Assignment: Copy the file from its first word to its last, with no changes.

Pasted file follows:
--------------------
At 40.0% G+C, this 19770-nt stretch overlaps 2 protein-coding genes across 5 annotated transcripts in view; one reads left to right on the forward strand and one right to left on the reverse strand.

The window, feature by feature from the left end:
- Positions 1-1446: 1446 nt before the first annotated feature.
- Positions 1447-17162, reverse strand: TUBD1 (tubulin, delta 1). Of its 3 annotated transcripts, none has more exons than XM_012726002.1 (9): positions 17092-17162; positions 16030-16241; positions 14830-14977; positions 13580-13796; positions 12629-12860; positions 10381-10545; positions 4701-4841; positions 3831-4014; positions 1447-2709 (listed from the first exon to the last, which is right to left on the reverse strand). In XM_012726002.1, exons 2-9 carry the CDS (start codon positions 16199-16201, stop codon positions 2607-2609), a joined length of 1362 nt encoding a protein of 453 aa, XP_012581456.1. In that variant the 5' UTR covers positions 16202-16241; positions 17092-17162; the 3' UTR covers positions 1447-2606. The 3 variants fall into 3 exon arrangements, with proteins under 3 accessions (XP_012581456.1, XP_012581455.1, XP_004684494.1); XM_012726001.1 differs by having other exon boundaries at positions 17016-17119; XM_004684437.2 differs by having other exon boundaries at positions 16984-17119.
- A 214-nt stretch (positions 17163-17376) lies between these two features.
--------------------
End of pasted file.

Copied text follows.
At 40.0% G+C, this 19770-nt stretch overlaps 2 protein-coding genes across 5 annotated transcripts in view; one reads left to right on the forward strand and one right to left on the reverse strand.

The window, feature by feature from the left end:
- Positions 1-1446: 1446 nt before the first annotated feature.
- Positions 1447-17162, reverse strand: TUBD1 (tubulin, delta 1). Of its 3 annotated transcripts, none has more exons than XM_012726002.1 (9): positions 17092-17162; positions 16030-16241; positions 14830-14977; positions 13580-13796; positions 12629-12860; positions 10381-10545; positions 4701-4841; positions 3831-4014; positions 1447-2709 (listed from the first exon to the last, which is right to left on the reverse strand). In XM_012726002.1, exons 2-9 carry the CDS (start codon positions 16199-16201, stop codon positions 2607-2609), a joined length of 1362 nt encoding a protein of 453 aa, XP_012581456.1. In that variant the 5' UTR covers positions 16202-16241; positions 17092-17162; the 3' UTR covers positions 1447-2606. The 3 variants fall into 3 exon arrangements, with proteins under 3 accessions (XP_012581456.1, XP_012581455.1, XP_004684494.1); XM_012726001.1 differs by having other exon boundaries at positions 17016-17119; XM_004684437.2 differs by having other exon boundaries at positions 16984-17119.
- A 214-nt stretch (positions 17163-17376) lies between these two features.